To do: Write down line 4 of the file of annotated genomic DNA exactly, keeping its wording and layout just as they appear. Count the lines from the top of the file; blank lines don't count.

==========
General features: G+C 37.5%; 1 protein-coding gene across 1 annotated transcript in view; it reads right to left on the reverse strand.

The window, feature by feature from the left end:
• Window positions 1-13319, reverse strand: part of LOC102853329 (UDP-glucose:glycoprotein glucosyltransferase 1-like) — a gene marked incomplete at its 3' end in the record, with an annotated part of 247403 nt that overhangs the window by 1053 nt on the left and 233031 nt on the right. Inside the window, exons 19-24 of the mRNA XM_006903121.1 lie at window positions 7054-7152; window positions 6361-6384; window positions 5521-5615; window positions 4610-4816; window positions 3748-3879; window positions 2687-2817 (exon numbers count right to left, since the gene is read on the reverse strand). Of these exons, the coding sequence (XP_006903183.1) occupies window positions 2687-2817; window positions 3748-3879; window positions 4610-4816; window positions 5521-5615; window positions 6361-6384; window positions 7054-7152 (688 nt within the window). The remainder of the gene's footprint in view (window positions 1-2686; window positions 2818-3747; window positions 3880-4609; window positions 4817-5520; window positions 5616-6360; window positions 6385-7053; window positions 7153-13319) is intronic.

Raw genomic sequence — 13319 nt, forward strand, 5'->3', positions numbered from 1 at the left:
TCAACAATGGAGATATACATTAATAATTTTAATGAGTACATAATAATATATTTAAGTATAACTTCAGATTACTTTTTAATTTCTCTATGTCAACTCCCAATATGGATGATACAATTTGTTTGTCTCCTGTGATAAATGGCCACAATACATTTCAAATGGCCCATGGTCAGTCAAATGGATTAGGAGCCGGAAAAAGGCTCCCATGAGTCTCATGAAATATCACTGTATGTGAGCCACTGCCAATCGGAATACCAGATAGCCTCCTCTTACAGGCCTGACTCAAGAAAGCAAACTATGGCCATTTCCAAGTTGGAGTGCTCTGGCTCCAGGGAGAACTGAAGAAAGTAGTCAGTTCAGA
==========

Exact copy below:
Raw genomic sequence — 13319 nt, forward strand, 5'->3', positions numbered from 1 at the left: